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ICYMI REVIEW // Stella Donnelly Showcases Feminist Folk & Australian Humour at Manchester Debut

Updated: Dec 4, 2018

Image by Evie Mackay.

Words by Cass Hyde


Rising star Stella Donnelly showcases feminist folk and Australian humour in Manchester debut


Having only released one EP, Stella Donnelly, has already shown herself to be a rising star in Australian music; jokingly entitled, `Thrush Metal`, the EP consists of five tracks, with Stella simply playing her guitar and singing. Not expecting it to be successful - for one, the cover is a picture of her with spaghetti hanging out of her mouth - `Thrush Metal` was first released in 2017 on just 30 cassettes.


However, the EP proved to be something special, five additional runs of the cassette were quickly produced to meet demand. One year later, after a successful SXSW and North American tour, the EP was re-released on indie label fave, Secretly Canadian.


Through her short debut show at Manchester's Soup Kitchen , Stella Donnelly’s natural sense of humour weaved in and out of her songs.

Much of this came in the form of disclaimers before songs. Prior to playing `You Owe Me`, a tirade against an old boss, she explained that one of the lyrics refers to VB, “a not very nice Australian beer, but it’s tastes good after a few”.


Another such disclaimer was before her cover of `Across the Universe by The Beatles, stating “I will forget all the words”.


Yet, this humour coexisted with her more serious songs.


“Beware of the Dogs”, for instance, sees Donnelly dismantle the far right taking over mainstream Australian politics, calling out their treatment of the Aboriginal population and LGBT communities before launching its her protest song.


Her breakout single `Boys Will Be Boys`, she explained, was written after a friend of hers was sexually assaulted. The song opens with the lyrics “My friend told me of a secret, Told me that she blames herself, You invaded her magnificence, Put your hand over her mouth”. Written in 2015, the song has a striking relevance in a post #MeToo 2018, making the feminist protest song as necessary as it is brutal.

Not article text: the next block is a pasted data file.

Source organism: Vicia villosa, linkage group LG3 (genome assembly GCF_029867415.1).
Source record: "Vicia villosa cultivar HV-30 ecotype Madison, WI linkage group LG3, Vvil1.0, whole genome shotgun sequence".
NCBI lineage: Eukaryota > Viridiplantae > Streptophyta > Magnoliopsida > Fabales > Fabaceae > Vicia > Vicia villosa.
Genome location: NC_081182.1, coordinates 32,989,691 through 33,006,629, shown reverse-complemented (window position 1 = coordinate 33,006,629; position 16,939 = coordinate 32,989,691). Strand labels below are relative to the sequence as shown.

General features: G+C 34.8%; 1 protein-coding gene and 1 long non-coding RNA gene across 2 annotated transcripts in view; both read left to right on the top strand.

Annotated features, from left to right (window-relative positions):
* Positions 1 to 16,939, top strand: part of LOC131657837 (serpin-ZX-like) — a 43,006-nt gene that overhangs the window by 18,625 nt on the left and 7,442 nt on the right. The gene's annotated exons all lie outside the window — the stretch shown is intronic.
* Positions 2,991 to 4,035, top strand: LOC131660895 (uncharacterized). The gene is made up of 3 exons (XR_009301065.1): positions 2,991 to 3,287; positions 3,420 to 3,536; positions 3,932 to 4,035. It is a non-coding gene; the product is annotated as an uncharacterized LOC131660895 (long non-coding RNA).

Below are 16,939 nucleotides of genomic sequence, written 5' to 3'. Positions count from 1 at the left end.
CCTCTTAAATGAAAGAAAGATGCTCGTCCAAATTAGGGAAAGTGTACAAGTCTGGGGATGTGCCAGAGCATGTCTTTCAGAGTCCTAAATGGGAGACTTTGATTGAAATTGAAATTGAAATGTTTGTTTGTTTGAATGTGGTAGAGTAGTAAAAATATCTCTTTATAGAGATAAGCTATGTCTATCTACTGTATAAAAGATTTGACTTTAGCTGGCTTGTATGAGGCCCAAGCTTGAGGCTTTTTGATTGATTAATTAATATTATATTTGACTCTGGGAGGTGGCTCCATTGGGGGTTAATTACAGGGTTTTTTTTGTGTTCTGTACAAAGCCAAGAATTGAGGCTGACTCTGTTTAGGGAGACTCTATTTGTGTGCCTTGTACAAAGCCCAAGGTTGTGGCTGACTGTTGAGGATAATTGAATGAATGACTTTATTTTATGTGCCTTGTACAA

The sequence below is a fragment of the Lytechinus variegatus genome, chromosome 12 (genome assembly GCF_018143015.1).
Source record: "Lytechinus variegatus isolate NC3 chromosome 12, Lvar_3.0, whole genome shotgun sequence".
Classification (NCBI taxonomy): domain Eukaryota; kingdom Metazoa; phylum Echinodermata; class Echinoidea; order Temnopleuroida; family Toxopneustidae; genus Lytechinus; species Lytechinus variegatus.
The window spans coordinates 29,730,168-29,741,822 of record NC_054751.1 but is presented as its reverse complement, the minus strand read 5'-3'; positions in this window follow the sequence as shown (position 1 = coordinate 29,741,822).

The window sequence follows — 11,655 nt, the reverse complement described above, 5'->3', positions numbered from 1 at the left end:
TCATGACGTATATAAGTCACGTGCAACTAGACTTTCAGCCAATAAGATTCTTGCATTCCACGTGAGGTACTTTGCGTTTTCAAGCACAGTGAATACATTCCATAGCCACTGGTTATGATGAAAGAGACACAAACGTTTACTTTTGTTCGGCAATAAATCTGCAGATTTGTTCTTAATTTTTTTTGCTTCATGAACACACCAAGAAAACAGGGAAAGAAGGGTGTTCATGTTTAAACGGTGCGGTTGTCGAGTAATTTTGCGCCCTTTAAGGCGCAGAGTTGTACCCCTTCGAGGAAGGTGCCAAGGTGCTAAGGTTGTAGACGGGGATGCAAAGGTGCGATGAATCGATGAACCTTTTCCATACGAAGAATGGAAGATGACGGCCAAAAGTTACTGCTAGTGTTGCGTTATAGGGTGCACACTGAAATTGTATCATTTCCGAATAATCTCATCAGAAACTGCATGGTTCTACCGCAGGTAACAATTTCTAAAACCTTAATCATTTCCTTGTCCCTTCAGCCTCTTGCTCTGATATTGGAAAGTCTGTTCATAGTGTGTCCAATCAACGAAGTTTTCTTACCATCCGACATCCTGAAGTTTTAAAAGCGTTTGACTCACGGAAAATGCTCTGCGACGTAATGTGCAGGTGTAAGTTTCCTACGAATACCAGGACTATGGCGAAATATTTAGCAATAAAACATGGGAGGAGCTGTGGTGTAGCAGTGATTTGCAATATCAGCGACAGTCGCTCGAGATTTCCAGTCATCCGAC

A commendable aspect to her performance was her confidence. To be able to talk about serious, political issues, such as rape culture, in a performance is a difficult thing to pull off anyway. Yet, Stella also brings her warm, natural sense of humour into the mix as well. With just an amp, a guitar and a pedal or two, Stella was not only able to hold these two different elements of the show together – she made it look easy!


Performing a 45-minute set, Stella’s set was short and sweet. Yet, given that this was a solo tour, Stella was performing with just her electric guitar. Playing her songs with simple finger-picking patterns, musically, little changed between songs except for the position of the capo. While her humour and warm, easy-going stage presence helped her performance, the show would have felt overstretched had it gone beyond the 45-minute mark.


Overall, with a short, punchy set, Stella’s set showcases why she is able to tour the world with just one EP under her belt. She is just simply brilliant!


"Thrush Metal" is available now on Secretly Canadian.

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